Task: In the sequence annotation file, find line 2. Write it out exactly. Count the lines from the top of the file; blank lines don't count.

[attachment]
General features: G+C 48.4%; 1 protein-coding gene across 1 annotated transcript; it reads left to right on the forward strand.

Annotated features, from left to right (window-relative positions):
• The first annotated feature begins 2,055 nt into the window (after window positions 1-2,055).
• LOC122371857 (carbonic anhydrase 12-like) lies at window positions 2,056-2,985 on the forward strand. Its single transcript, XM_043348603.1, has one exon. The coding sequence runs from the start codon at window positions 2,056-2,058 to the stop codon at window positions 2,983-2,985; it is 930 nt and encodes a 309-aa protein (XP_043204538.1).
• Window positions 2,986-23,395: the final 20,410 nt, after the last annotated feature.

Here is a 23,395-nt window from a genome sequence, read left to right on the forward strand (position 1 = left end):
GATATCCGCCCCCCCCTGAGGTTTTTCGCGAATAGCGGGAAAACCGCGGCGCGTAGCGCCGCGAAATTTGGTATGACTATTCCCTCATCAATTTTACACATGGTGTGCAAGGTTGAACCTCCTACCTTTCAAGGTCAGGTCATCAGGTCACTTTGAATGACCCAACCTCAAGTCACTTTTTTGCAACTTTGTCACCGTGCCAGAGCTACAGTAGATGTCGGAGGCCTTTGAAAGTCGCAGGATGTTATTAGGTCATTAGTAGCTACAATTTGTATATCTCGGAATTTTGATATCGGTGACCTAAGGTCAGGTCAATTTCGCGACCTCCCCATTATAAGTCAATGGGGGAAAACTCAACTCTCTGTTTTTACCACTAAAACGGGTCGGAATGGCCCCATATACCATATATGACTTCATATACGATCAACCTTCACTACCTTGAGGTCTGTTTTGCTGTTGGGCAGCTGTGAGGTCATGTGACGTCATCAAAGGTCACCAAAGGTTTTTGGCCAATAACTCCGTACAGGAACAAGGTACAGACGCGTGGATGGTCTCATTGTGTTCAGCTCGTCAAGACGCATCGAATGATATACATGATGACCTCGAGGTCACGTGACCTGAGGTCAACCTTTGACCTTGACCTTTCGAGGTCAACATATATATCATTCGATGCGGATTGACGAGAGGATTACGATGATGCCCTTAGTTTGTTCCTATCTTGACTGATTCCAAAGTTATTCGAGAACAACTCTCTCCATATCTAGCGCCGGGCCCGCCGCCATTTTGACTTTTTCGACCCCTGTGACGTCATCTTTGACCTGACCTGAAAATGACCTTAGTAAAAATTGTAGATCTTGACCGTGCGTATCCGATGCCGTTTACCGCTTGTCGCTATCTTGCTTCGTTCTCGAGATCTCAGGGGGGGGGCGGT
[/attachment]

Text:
Annotated features, from left to right (window-relative positions):